London, UK : Britain’s Lloyds Banking Group (LLOY.L) on Thursday reported robust first quarter profits against a backdrop of cooling house prices and dwindling confidence among its business borrowers.
Lloyds, Britain’s biggest mortgage lender, reported an after tax profit of 1.2 billion pounds for the period, slightly below expectations of 1.39 billion pounds according to a company-provided average of analyst forecasts, but up from 1.15 billion pounds the previous year.
The bank reported underlying profit of 2.2 billion pounds, up 8 percent on the previous year and beating expectations of 2.05 billion pounds.
The results follow disappointing first quarter results from Royal Bank of Scotland and Barclays, who blamed their falling margins on intensifying competition in mortgages and slowing business investment due to Brexit uncertainty.
Lloyds said that while continuing uncertainty over Brexit could further impact the economy, it had seen no deterioration in the quality of assets on its loan book and reaffirmed all its financial targets.
The bank’s core capital ratio – a key measure of a bank’s financial strength – increased three basis points to 14.2 percent quarter-on-quarter.
Lloyds received a boost on Wednesday after regulators at the Bank of England said it could hold a lower capital buffer against future risks, giving Lloyds a further 1 billion pounds of excess capital which analysts speculated could be returned to investors.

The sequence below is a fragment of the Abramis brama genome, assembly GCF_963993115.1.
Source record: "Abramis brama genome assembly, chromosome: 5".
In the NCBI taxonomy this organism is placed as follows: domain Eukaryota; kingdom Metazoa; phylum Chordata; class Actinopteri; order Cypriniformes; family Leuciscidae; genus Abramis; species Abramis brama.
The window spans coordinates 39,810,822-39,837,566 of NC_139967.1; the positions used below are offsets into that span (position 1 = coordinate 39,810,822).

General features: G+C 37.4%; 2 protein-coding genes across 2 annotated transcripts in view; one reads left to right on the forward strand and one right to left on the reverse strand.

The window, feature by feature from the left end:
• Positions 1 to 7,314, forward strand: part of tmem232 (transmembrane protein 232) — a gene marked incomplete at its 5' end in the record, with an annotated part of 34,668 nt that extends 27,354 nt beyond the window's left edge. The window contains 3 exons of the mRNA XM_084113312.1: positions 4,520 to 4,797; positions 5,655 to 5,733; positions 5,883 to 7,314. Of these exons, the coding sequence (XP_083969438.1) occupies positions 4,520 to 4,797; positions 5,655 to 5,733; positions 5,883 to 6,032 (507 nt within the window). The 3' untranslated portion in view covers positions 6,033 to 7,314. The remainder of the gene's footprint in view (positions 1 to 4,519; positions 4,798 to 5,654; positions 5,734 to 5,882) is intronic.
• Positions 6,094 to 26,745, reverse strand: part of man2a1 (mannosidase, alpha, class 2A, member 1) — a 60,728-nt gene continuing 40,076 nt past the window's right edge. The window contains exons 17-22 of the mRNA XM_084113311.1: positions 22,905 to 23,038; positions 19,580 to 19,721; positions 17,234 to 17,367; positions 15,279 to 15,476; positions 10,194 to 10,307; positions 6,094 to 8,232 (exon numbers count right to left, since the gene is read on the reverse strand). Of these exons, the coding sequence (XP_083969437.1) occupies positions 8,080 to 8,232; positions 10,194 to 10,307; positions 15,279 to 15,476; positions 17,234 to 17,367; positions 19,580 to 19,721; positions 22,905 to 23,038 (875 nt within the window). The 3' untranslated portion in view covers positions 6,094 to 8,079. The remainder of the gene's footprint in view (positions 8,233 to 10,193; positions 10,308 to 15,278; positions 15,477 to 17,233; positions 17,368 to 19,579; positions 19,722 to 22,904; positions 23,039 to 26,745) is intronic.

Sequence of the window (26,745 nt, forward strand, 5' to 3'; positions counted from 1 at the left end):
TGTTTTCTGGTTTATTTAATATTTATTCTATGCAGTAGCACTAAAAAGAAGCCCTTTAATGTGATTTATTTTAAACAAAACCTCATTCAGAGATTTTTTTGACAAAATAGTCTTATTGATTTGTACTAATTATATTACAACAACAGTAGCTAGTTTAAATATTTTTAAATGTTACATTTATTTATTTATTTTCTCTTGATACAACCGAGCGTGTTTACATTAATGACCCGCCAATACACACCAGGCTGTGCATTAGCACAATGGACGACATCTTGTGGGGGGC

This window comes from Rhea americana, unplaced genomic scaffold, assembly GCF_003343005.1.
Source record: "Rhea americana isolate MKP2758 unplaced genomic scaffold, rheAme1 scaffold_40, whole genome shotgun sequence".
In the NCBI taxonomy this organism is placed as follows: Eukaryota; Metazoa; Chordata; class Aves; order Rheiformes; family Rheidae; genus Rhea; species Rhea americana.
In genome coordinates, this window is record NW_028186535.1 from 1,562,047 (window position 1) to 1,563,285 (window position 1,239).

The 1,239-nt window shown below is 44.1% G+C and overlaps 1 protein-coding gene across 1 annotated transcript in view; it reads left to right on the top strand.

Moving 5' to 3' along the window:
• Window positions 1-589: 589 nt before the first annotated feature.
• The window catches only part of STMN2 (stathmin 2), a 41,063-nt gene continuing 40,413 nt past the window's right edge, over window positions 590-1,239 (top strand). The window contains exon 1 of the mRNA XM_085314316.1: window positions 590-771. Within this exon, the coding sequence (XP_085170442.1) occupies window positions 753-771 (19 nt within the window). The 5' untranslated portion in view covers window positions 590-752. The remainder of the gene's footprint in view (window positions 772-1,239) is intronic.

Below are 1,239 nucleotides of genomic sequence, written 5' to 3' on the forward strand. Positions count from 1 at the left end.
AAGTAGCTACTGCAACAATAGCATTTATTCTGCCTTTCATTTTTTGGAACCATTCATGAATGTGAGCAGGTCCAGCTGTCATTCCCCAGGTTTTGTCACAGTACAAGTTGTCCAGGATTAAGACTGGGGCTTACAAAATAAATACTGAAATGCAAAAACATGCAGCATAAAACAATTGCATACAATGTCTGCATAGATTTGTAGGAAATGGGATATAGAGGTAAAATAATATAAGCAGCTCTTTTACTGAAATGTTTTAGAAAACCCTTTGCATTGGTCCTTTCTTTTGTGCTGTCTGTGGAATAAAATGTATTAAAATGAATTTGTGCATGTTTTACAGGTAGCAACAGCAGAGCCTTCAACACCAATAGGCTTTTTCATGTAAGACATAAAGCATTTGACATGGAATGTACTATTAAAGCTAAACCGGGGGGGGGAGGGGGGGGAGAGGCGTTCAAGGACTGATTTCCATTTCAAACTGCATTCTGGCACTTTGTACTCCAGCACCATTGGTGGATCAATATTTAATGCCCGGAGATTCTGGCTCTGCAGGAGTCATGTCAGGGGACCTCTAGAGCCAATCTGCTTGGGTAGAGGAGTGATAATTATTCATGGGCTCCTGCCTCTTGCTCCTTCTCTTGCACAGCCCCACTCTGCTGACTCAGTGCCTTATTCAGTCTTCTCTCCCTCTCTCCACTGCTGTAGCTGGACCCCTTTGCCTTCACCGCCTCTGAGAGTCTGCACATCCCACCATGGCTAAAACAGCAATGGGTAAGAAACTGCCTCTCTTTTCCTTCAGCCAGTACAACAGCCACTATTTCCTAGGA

The bank has been ramping up payouts for shareholders over the past two years as profits have improved and after returning to private ownership in 2017 following a state bailout during the financial crisis.
The group’s chief executive, António Horta-Osório, said: “While Brexit uncertainty persists, and continued uncertainty could further impact the economy, I remain confident that our unique business model, and in particular our market leading efficiency and targeted investment, will continue to deliver superior performance and returns for our customers and shareholders.”
The Lloyds results follow first quarter reports from Royal Bank of Scotland and Barclays, who both blamed falling margins on intensifying competition in the mortgage market and slowing business investment due to Brexit uncertainty.
A deadline of 29 August 2019 has been set by the UK’s financial regulator for the final PPI mis-selling claims to be made.
More than £30bn has already been paid out in compensation across the industry as a whole, and major banks have set aside billions more for future claims.
In 2018, Lloyds set aside £750m for PPI claims. The latest £100m charge takes Lloyds’ total provision to £19.525bn.
As many as 64 million PPI policies were sold in the UK from as long ago as the 1970s. They were designed to cover loan repayments if borrowers fell ill or lost their job.
Not all of them were mis-sold, but sales were pushed on a huge scale to people who did not want or need them, or who could not use them.
Lloyds also booked charges of £126m for restructuring, and another £339m which included an estimated charge for the exit fee for ending its mammoth contract with asset manager Standard Life Aberdeen (SLA).
The bank declined to specify the exact charge set aside for the SLA contract break fee.
It comes after a tribunal recently ruled Lloyds did not have the right to end the hefty £100bn contract with SLA.